Located just outside Portland in the city of Hillsboro, Oregon, the Rice Northwest Museum of Rocks and Minerals is home to the largest collection of gems, petrified wood, meteorites, and fossils in the Pacific Northwest.
The museum is housed inside the former home of its founders, Richard and Helen Rice. The couple, who married in 1932, were avid collectors and mineral enthusiasts and winners of the Woodruff Trophy, a prominent award for rock collecting. Helen, who was president of the American Federation of Mineralogical Societies from 1959 to 1960, is credited with helping the federation achieve its nonprofit status. Starting with a small sample of agate rocks found along the Oregon Coast in 1938, the pair collected and studied rocks, fossil, and gems. In 1952, Richard constructed a ranch-style home for the couple, featuring unique architectural and interior design elements and displaying pieces of their mineral collection.
The Rices founded a private museum in 1953 to display their growing home collection. In the 1950s and 1960s, the Rices established the Tualatin Valley Gem Club along with several friends and fellow enthusiasts. The Gem Club was instrumental in the early days of the museum. Throughout the next several decades, the Rices hosted free classes, lectures, and other activities at the museum site as they continued to grow their award-winning collection.
When the couple passed away in 1997, care of their home and collection were passed to the nonprofit. Later that year, the museum site, named the Rice Northwest Museum of Rocks and Minerals, opened to the public. The Rice Museum is still housed inside Richard's original house, and all rooms have now been converted into dedicated galleries. The home was listed on the National Register of Historic Places in 2006, and in 2015 the museum became a Smithsonian affiliate.
The museum is regarded as having the most comprehensive collection of rock and mineral specimens in the Pacific Northwest. More than 25,000 annual visitors explore its 10 galleries, often in conjunction with its school tour program. It sits on a 23-acre plot of wooded land, encompassing two buildings with 7,500 feet of exhibit space. The former Rice home serves as the primary exhibit building, with a second exhibit building located in the gardens that was the former location of Richard's woodshop. The home's garage area now serves as the museum's gift shop.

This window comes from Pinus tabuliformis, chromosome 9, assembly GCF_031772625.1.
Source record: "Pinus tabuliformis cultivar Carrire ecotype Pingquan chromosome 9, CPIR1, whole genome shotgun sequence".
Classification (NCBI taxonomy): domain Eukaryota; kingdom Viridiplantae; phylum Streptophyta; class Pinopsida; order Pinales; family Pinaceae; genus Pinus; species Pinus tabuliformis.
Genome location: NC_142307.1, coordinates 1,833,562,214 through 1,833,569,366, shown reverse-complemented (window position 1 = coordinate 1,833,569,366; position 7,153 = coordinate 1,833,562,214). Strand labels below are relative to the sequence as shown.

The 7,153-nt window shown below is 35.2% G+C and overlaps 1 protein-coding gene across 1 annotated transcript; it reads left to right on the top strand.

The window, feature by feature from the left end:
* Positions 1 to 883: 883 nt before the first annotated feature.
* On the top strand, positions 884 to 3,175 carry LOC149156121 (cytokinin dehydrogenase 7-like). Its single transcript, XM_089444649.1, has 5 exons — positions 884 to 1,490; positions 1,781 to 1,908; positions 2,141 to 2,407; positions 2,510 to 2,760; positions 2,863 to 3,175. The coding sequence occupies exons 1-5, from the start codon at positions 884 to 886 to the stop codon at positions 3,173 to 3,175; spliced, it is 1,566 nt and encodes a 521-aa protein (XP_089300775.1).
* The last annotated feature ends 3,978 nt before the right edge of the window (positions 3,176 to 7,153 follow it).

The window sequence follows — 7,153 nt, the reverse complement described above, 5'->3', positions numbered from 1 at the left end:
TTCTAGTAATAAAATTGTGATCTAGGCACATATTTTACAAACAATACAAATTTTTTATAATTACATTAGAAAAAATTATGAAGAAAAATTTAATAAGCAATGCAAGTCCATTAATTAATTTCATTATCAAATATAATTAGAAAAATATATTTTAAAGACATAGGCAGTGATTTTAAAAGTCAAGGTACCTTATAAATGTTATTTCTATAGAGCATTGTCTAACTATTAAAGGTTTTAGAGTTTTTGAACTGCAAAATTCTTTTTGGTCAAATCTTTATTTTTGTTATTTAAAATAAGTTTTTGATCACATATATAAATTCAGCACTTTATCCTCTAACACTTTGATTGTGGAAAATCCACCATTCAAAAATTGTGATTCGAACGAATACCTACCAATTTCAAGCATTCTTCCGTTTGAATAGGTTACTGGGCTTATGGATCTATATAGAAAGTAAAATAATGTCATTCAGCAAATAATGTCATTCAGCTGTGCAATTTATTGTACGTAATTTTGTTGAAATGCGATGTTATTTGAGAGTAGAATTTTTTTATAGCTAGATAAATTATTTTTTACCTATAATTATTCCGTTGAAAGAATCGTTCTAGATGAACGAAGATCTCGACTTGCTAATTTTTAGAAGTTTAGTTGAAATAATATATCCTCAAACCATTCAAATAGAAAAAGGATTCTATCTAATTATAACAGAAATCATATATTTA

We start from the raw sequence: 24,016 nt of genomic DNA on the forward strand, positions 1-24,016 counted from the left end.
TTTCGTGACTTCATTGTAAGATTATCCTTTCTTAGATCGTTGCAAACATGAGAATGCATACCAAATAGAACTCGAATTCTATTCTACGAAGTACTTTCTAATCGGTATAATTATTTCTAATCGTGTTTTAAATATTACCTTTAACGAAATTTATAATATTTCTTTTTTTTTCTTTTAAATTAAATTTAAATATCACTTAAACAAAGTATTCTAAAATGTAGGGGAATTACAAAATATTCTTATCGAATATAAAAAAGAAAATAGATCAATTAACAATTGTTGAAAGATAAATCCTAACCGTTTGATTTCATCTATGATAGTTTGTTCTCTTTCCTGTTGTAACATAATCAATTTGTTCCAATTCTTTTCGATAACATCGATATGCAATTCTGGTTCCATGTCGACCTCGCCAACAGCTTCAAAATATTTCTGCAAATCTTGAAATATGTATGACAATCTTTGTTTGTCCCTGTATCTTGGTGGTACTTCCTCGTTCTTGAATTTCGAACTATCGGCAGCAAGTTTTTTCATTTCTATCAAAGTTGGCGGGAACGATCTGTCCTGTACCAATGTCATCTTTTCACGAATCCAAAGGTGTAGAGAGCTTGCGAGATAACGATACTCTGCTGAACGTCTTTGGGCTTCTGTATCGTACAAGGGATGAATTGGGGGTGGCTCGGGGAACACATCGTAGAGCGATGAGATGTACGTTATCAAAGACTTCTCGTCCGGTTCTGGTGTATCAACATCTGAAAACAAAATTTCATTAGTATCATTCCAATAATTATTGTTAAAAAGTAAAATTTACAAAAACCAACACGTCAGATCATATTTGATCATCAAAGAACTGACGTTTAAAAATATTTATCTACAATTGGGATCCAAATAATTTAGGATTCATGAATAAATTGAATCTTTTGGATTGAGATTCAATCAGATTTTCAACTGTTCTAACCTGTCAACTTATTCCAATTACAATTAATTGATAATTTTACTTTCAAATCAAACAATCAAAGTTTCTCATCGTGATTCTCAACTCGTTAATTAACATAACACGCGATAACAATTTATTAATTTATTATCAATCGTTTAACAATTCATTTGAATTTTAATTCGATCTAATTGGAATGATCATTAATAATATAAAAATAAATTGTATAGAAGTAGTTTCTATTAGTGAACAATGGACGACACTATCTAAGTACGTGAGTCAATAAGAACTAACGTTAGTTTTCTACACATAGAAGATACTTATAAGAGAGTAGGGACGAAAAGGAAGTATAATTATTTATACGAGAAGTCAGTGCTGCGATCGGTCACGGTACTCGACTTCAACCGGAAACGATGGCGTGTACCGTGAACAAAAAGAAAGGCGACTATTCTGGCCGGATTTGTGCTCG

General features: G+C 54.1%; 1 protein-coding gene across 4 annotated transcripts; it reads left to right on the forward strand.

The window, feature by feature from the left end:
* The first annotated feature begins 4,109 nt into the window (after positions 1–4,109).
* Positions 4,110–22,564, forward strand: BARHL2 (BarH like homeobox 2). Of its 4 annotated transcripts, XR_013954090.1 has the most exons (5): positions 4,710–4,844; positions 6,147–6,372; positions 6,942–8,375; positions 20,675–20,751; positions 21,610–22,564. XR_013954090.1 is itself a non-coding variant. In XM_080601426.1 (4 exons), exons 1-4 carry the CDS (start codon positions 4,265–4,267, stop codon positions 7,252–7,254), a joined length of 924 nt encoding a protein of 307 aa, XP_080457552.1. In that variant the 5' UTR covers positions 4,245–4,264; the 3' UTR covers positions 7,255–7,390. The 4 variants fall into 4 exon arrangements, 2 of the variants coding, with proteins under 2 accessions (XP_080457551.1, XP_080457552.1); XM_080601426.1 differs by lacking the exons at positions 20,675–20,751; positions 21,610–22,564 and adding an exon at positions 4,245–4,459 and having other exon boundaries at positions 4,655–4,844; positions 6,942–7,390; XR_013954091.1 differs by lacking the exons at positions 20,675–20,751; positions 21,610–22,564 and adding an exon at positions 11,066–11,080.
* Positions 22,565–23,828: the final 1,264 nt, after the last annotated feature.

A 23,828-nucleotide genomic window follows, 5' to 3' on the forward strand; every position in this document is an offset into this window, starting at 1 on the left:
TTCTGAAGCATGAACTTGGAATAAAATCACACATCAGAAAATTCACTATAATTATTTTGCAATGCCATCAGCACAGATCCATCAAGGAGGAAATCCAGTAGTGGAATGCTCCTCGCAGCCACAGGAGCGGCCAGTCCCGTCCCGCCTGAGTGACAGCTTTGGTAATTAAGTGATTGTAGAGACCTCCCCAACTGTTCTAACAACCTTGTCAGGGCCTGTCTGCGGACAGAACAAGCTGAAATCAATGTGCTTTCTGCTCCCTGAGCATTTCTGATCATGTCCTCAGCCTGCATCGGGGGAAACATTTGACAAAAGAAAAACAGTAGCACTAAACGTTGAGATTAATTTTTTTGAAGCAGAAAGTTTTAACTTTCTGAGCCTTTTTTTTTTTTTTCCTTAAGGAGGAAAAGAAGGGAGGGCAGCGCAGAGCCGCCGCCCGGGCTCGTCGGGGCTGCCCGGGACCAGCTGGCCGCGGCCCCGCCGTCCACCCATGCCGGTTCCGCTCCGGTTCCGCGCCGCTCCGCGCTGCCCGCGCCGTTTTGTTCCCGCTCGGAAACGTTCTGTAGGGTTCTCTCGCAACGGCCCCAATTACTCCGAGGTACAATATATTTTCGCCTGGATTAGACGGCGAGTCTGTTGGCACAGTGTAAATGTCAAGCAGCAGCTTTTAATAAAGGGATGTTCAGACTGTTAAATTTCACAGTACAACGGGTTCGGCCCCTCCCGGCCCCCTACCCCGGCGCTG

Most of the museum's galleries are housed in the main building. The Main Gallery is home to over 4,000 gems, crystals, and unusual minerals from all over the world, including the Alma Rose rhodochrosite, a rare red crystal found in Colorado. The Dennis and Mary Murphy Petrified Wood Gallery is one the largest collections of petrified wood in the nation, featuring an educational audio exhibit detailing the petrification process. A meteorite display houses a variety of meteorites, centering on the iron-filled Gibeon meteorite, found in Africa. The Fluorescent Exhibit Room is commonly referred to as the "Rainbow Room," referencing the array of colors displayed when its minerals are energized with fluorescent ultraviolet light.
The Fossil Gallery is home to dinosaur eggs, mammoth tusks, a baby psittacosaurus skeleton, and many other prehistoric specimens. In the Lapidary Arts Gallery, polished wood carvings and gems from around the world are displayed. The Agate Gallery includes a display detailing how to tell the difference between a naturally colored agate and a dyed agate, and the Mineralogy Gallery focuses on the reproduction and uses of minerals with interactive educational displays. The Fred Van Sant Faceting Display features the work of renowned gem faceter Fred Sant Van, displaying his original faceting machine.
Outside the main building, housed inside the former workshop, is the Northwest Mineral Gallery. The gallery focuses on the mineral heritage of the Pacific Northwest, featuring a large collection of thundereggs, the state rock of Oregon, including the largest opal-filled thunderegg in the world. The museum's large outdoor grounds are also available for visitors to explore, with several gardens, rock walls, winding paths, forests, and lawns. A large rock pile located on the grounds provides an opportunity for visitors to discover and take home their own rock specimens.
Ongoing Programs and Education
The museum hosts a yearly summer festival, featuring a variety of demonstrations and bringing in music, food, and rock clubs from around the country. A Thunder-Egg-Stravaganza celebrates the state rock in April, and a Mystery Mineral Day celebration in February allows participants to bring their own rock samples to be identified by experts. Throughout the year, a series of all-ages programs and workshops are presented on geology, mineralogy, faceting, and geohazards. The museum is dedicated to supporting local rock clubs with programming, meeting space, and education, and offers school tours for local students as well as a portable earth science program, available to all schools within a 3-hour radius.
26385 NW Groveland Drive, Hillsboro, OR 97124, Phone: 503-647-2418
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